The Oscar nominees for this year’s Best Costume Design award represent a diverse bunch of films populated with princesses, witches, hotel porters and aristocrats. Yet there’s one thing that most of them have in common: Angels.
The London-based company Angels the Costumiers has strong ties to the film industry and has provided ensembles for four of the five films nominated in the costume category this year: The Grand Budapest Hotel, Into the Woods, Maleficent and Mr. Turner. (Inherent Vice’s designer Mark Bridges received the fifth nod.)
Yet this year’s crop of award-nominated films isn’t an anomaly for Angels’ clients. The company has worked on a total of 35 films that have won Best Costume Oscars — a figure that could change to 36 come Sunday — as well as many more prestige films that took home awards in other categories.
The company, which was established in 1840 by Morris Angel, first made its name providing costumes to London’s theater industry. A century later, the company — which is still run by the Angel family today — began working with the television and film industries; since then, they’ve provided frocks on Downton Abbey, kilts in Braveheart and the military uniforms in the upcoming Dad’s Army remake.
Of course, Angels isn’t the only costume supplier that Hollywood can turn to. For example, Western Costume Company, in Los Angeles, has also been supplying costumes to studios for decades and has outfitted some major films, including Gone with the Wind and Roots. Jeremy Angel, Angels’ creative director, admits that Western is a competitor for film work — Western’s proximity to Hollywood surely helps — though he quickly adds, “There’s no one who competes on the size that we do, on the range.”
Today Angels has two shops, one in central London, which rents out costumes to the public for parties or events, and the other, which houses the majority of the Angels collection, in north London. The latter shop includes a warehouse that Angel told me on a recent tour holds more than five million pieces of clothing — or eight miles worth of racks.
Those racks of garments — not to mention the boxes of shoes, shelves of hats and cases of jewelry — are essential when a designer comes to Angels to outfit a film. While some designers are looking for brand new, customized costumes for their cast, others are happy to select from the smorgasbord of silk, lace, canvas and linens that Angels already has in stock. “Every single customer we have is completely different,” says Angel. “So we have to be able to adapt.”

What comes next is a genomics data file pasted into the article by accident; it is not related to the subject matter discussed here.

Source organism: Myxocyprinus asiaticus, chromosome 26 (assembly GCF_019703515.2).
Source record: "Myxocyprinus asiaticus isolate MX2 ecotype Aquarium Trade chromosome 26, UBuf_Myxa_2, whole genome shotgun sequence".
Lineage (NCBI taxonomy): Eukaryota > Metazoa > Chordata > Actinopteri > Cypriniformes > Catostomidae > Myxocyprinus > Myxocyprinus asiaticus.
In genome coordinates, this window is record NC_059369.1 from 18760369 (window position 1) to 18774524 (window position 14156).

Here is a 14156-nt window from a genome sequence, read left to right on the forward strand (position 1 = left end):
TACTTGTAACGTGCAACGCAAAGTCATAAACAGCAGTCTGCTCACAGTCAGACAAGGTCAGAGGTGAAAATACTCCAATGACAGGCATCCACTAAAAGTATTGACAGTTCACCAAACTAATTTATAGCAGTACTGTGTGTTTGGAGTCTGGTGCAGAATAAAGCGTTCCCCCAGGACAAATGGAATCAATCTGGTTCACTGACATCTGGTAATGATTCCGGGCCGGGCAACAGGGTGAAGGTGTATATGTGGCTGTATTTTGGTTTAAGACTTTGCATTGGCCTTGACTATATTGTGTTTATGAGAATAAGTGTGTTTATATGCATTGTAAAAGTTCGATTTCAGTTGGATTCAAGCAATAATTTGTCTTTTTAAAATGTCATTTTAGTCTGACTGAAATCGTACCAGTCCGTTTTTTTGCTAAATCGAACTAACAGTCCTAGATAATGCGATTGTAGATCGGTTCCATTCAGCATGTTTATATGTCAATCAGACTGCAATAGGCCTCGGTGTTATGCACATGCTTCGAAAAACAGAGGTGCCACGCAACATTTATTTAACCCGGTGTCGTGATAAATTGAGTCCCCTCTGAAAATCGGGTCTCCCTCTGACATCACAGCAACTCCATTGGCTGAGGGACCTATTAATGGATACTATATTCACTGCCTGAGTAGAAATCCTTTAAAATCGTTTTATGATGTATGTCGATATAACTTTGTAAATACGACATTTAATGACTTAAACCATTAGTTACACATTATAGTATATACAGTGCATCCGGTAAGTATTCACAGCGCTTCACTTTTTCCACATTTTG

Yet taking care of such a large collection is also a huge task. Special vents keep the warehouse cool, and the collection is treated to a bi-weekly fumigation process to prevent damage.
Angels also employs a staff of around 120 and has well-trained tailoring and alterations teams. Their staff are skilled at altering costumes to fit certain actors without actually cutting or permanently changing the garments so they may be used again. They’re also able to make costumes from scratch, tailored to an actor’s specific measurements. The company keeps old ledgers, dating back decades, with the measurements of actors like Pierce Brosnan and Sean Connery.
The skill and attention to detail required to work with film costumes has proved to be a great breeding ground for designers themselves. The late Alexander McQueen once worked in Angels’ tailoring department; Angel says that his staff are routinely being “poached” to work directly on film sets.
And though the accolades for best costumes are actually awarded to the designer, not the suppliers of the costumes, Angel says they still take a lot of pride in the awards — especially when the designer happens to be a former employee. Jacqueline Durran, the designer who has been nominated for Mr. Turner this year, won the Oscar for Anna Karenina in 2013; Angel proudly says that “she used to work for us.” He and the rest of the staff take it as a mark of validation that former employees continue to come back to Angels as customers.
With the odds stacked in their favor, it seems likely that Angels will be able to add another Oscar win to their total on Sunday. Yet even if one of their films does win, they’re not likely to get much public credit for it — Angel says they’ve never received a shout-out in an acceptance speech before. But if the lack of fanfare from designers for the company’s work rankles, Angel doesn’t let on. He says they are “proud” of their films’ nominations, and delighted whenever there is a win, but, for the most part, Angels are already focused on sewing up their next films.
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